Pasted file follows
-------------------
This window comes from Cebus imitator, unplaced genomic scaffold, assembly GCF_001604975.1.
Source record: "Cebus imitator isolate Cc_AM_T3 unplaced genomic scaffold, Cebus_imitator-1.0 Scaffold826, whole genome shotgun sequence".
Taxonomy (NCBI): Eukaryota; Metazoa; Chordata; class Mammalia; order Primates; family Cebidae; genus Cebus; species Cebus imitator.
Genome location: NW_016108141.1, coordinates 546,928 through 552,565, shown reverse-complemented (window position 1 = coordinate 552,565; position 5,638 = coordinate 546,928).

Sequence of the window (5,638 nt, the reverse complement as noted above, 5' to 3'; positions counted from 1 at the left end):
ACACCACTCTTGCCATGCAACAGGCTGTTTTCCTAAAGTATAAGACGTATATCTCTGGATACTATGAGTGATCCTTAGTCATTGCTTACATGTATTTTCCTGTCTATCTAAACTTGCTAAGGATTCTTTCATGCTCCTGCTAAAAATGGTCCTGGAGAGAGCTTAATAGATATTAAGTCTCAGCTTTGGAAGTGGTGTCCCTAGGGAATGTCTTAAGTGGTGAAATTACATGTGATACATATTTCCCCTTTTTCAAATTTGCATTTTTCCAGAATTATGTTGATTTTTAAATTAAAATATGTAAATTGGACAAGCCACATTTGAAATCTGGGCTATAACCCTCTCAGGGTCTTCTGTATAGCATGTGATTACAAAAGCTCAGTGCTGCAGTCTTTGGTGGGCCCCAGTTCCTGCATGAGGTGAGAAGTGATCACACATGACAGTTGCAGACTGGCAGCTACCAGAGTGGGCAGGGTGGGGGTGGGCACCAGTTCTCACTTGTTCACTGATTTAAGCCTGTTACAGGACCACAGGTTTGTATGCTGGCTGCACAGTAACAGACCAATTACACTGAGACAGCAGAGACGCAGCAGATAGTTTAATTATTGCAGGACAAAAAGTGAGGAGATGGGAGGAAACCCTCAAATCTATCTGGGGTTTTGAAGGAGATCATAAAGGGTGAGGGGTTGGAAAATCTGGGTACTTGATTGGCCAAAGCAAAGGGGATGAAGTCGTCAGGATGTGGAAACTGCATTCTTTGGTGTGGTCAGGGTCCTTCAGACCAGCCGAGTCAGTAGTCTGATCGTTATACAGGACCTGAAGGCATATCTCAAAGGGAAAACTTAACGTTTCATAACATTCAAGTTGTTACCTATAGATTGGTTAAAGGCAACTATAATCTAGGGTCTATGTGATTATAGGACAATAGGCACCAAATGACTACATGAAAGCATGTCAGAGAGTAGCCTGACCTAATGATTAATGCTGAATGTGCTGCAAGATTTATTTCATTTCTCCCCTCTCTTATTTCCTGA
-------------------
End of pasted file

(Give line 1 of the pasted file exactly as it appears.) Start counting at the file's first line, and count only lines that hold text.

This window comes from Cebus imitator, unplaced genomic scaffold, assembly GCF_001604975.1.